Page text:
At its heart this highlights the other key aspect driving our overall conclusion. There is no clear view amongst Brexiteers – and there never has been – of what Brexit looks like or how it should be delivered. It is unclear that Brexiteers could coalesce around any one particular view and certainly not sufficiently within the confines of parliamentary arithmetic to reach a single agreed position. Also, Mrs May is quite capable of buying off her more Eurosceptic colleagues by promises of cabinet promotions, elevation to the House of Lords, or whatever.

So, let’s turn to the parliamentary process. After the colossal defeat of Theresa May’s deal, the opposition parties and the House of Commons more generally have a key role to play. We have to assume that that the EU will not offer any further substantive, legally binding concessions – and indeed the German government recently quashed a report suggesting it might do so.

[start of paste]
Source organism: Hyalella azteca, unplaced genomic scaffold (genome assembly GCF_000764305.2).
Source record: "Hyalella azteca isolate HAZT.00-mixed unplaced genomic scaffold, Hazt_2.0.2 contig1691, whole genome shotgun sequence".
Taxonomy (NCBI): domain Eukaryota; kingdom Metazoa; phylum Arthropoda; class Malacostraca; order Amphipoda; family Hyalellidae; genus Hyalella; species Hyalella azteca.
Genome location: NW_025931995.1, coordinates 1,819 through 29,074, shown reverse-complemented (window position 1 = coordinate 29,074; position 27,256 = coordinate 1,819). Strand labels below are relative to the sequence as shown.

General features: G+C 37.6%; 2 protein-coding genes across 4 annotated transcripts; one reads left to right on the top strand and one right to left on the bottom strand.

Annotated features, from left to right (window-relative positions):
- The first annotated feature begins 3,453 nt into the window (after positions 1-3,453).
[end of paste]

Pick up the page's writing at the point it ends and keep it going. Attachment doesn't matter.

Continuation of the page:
The UK Government did win a rather meaningless no-confidence vote by virtue of those lovely people in the DUP but this has left us even more paralysed in a position where the Government has the confidence of the House so does not fall and yet cannot get its principal piece of business through the House. At the same time the House of Commons in a number of votes has indicated it will not accept a ‘no-deal’ outcome. It is clear that a number of senior cabinet ministers would not accept a ‘no-deal’ scenario and, as such, would resign if that became Government policy. The Government could not ultimately withstand this and would have to accept that a ‘no deal’ had to be avoided. The Government would then be in a position where it was unable to get the deal agreed through parliament, unable to secure any sufficiently meaningful variation to that deal, having to avoid no deal and yet continuing to have the confidence of the House of Commons.